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Author Topic: Foods and Drugs to Avoid in Alpha Thalassemia  (Read 76808 times)
Andy Battaglia
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« on: March 15, 2010, 09:59:09 PM »

Medications and Products to Avoid* in Thalassemia

*The medical literature suggests that these medications and products may cause problems for people with hemoglobin H disease; however, no studies have been conducted to prove that these substances are actually harmful for people with hemoglobin H disease.

In an effort to avoid hemolytic episodes that cause the destruction of red blood cells and lower the hemoglobin level suddenly, it is suggested that the following be avoided. Any type of chemical fumes can be added to this list as to be avoided.

Fava beans, known as favism (some people report problems with other beans and legumes, such as peanuts). If prone to sudden drops in Hb, try keeping a food diary to see if certain foods may be causing hemolysis, the destruction of red blood cells. In general, similar chemical fumes can pose a hemolysis risk in some people. I have even heard anecdotal evidence about chemical fragrances from daily life setting off hemolysis. Fabric softener dryer sheets were mentioned, but again, if Hb suddenly drops, review if there has been any food, drug or chemical exposure that may have set it off.

7/20/14 I have been informed that cigarette smoke can also be a factor that can suddenly reduce the HB level in alpha thalassemics. As always, observation of exposures once you have a hemolytic crisis will tell you what you need to avoid.

Sulfa Drugs

Sulfacetamide (eye drops)
Sulfapyridine
Salfasalazine (Salicylazosulfapyridine)
Sulfanilamide
Dapsone

Analgesics

Aspirin (acetaminophen is safe as alternative)
Phenacetin
Acetanilide

Antimalarials

Primaquine
Chloroquine
Hydroxychloroquine sulfate

Tuberculosis Drugs

Isoniazid
Rifampin


Folic Acid Antagonists

Pyrimethamine


Other Antibacterials

Nalidixic acid (Negram)
Nitrofurantoins
Furazolidone
Chloramphenicol
Beta-amniosalicylic acid
Ciprofloxacin
Doxycycline
  
Other Items

Iron supplements ¹
Vitamin K analogues
Quinidine gluconate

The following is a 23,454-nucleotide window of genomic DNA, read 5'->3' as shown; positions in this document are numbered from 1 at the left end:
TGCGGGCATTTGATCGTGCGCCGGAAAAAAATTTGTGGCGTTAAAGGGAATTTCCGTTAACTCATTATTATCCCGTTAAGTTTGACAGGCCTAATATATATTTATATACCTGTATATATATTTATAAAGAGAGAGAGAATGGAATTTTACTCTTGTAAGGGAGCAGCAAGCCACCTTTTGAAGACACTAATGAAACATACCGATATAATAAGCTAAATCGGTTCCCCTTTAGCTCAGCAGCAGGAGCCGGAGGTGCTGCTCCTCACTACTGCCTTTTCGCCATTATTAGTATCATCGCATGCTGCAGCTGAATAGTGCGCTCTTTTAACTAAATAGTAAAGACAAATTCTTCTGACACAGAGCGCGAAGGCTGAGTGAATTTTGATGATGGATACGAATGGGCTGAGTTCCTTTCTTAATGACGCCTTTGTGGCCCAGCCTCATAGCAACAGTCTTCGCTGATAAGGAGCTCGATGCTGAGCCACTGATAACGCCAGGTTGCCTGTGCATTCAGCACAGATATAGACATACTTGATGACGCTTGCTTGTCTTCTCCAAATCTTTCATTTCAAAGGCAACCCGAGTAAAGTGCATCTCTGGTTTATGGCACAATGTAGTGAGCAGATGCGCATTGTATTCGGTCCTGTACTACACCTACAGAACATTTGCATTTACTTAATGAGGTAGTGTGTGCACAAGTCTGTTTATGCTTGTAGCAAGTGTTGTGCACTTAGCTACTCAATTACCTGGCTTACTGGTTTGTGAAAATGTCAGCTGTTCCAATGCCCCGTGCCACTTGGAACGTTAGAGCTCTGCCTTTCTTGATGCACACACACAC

Phenazopyridine (pyridium)
Toluidine Blue (a dye)
Methylene Blue (a dye)
Naphthalene (mothballs)


¹Unless laboratory-proven iron deficiency.
« Last Edit: July 20, 2014, 04:33:19 PM by Andy » Logged

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Manal
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« Reply #1 on: March 16, 2010, 10:44:00 AM »

Thanks Andy for this important reference

Manal
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« Reply #2 on: December 16, 2013, 08:41:31 PM »

hi, my daughter is always given Bactrim for her urinary tract infections as it is narrow spectrum antibiotic. which is good. should beta thal minors stay away from all sulfa drugs or just the ones mentioned. it is made from sulfamethoxazole and trimethoprim
thanks
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Andy Battaglia
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« Reply #3 on: December 17, 2013, 08:59:21 AM »

Beta minors usually do not have hemolytic reactions from these drugs. If you see no reaction, assume they are safe. If there is sudden tiredness and fatigue, it is a sign that hemolysis is taking place, so the drug should be stopped. As long as you see no changes, carry on with the treatment.
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Danny.H
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« Reply #4 on: May 19, 2014, 02:00:54 PM »

Wow..more things are getting clear now 
Very young I couldn't endure the commute in Rio de Janeiro Brazil. The fumes around buses and trains made me sick but also I had lots of fainting spells throughout my childhood and teenager hood. I also remember fainting in a deep pool during a swimming class  what just made me more fearful to swim.
So much from my past .. I 'm just starting to understand...
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« Reply #5 on: February 11, 2016, 11:32:06 PM »

Is there any list of foods and medications which should be avoided in Beta or E-beta thalasemia  ?

If exist, please give me the link.
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« Reply #6 on: February 12, 2016, 03:05:10 AM »

Right, I have the same request. It would be very helpful if some list for betas exists...
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Lokkhi maa
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« Reply #7 on: February 12, 2016, 08:38:43 PM »


Thanks Andy.

Any suggestions for E- Beta thallassemia..Please..
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Lokkhi Maa
Andy Battaglia
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« Reply #8 on: February 13, 2016, 01:21:33 PM »

All thals should avoid drugs with sulfur in them, as it can cause hemolysis. Beta thals do not normally have the same sensitivity as alpha thals, and don't often have problems with hemolysis due to exposure to various substances. For those who do have this sensitivity, we have compiled a list of substances to avoid at http://www.thalassemiapatientsandfriends.com/index.php/topic,3410.msg34830.html#msg34830
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